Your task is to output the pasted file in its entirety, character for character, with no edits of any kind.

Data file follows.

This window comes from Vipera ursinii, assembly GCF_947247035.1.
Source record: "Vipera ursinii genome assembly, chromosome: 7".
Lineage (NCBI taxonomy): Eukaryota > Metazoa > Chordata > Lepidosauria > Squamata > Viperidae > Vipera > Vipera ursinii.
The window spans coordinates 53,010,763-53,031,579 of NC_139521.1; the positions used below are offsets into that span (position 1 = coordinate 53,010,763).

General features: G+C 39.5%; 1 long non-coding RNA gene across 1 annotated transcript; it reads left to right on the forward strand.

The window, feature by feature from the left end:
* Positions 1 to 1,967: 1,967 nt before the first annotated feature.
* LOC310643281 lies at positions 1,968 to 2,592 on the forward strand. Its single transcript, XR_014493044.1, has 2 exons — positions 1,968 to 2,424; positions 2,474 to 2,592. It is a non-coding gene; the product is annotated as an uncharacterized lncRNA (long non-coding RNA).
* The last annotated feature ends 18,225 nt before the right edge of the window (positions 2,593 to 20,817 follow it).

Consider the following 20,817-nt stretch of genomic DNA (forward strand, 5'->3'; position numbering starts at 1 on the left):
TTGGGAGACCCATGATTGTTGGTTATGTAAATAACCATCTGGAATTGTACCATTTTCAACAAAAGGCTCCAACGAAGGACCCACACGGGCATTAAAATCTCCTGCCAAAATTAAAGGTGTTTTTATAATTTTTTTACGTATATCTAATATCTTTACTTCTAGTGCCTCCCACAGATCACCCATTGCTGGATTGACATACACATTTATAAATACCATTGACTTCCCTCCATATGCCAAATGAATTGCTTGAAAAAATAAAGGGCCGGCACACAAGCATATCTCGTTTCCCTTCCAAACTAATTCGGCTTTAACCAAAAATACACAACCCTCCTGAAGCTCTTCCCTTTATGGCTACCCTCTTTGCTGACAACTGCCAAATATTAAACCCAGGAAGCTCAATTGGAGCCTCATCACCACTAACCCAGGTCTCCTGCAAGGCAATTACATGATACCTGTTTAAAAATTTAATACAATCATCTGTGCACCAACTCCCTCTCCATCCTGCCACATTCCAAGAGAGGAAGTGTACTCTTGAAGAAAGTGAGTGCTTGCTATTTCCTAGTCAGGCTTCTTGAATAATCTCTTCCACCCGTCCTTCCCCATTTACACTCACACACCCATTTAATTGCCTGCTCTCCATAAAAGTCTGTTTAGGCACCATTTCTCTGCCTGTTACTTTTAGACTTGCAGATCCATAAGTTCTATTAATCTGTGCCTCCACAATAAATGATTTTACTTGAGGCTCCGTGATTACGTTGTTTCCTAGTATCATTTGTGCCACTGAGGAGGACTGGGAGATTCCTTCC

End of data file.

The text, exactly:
This window comes from Vipera ursinii, assembly GCF_947247035.1.
Source record: "Vipera ursinii genome assembly, chromosome: 7".
Lineage (NCBI taxonomy): Eukaryota > Metazoa > Chordata > Lepidosauria > Squamata > Viperidae > Vipera > Vipera ursinii.
The window spans coordinates 53,010,763-53,031,579 of NC_139521.1; the positions used below are offsets into that span (position 1 = coordinate 53,010,763).

General features: G+C 39.5%; 1 long non-coding RNA gene across 1 annotated transcript; it reads left to right on the forward strand.

The window, feature by feature from the left end:
* Positions 1 to 1,967: 1,967 nt before the first annotated feature.
* LOC310643281 lies at positions 1,968 to 2,592 on the forward strand. Its single transcript, XR_014493044.1, has 2 exons — positions 1,968 to 2,424; positions 2,474 to 2,592. It is a non-coding gene; the product is annotated as an uncharacterized lncRNA (long non-coding RNA).
* The last annotated feature ends 18,225 nt before the right edge of the window (positions 2,593 to 20,817 follow it).

Consider the following 20,817-nt stretch of genomic DNA (forward strand, 5'->3'; position numbering starts at 1 on the left):
TTGGGAGACCCATGATTGTTGGTTATGTAAATAACCATCTGGAATTGTACCATTTTCAACAAAAGGCTCCAACGAAGGACCCACACGGGCATTAAAATCTCCTGCCAAAATTAAAGGTGTTTTTATAATTTTTTTACGTATATCTAATATCTTTACTTCTAGTGCCTCCCACAGATCACCCATTGCTGGATTGACATACACATTTATAAATACCATTGACTTCCCTCCATATGCCAAATGAATTGCTTGAAAAAATAAAGGGCCGGCACACAAGCATATCTCGTTTCCCTTCCAAACTAATTCGGCTTTAACCAAAAATACACAACCCTCCTGAAGCTCTTCCCTTTATGGCTACCCTCTTTGCTGACAACTGCCAAATATTAAACCCAGGAAGCTCAATTGGAGCCTCATCACCACTAACCCAGGTCTCCTGCAAGGCAATTACATGATACCTGTTTAAAAATTTAATACAATCATCTGTGCACCAACTCCCTCTCCATCCTGCCACATTCCAAGAGAGGAAGTGTACTCTTGAAGAAAGTGAGTGCTTGCTATTTCCTAGTCAGGCTTCTTGAATAATCTCTTCCACCCGTCCTTCCCCATTTACACTCACACACCCATTTAATTGCCTGCTCTCCATAAAAGTCTGTTTAGGCACCATTTCTCTGCCTGTTACTTTTAGACTTGCAGATCCATAAGTTCTATTAATCTGTGCCTCCACAATAAATGATTTTACTTGAGGCTCCGTGATTACGTTGTTTCCTAGTATCATTTGTGCCACTGAGGAGGACTGGGAGATTCCTTCC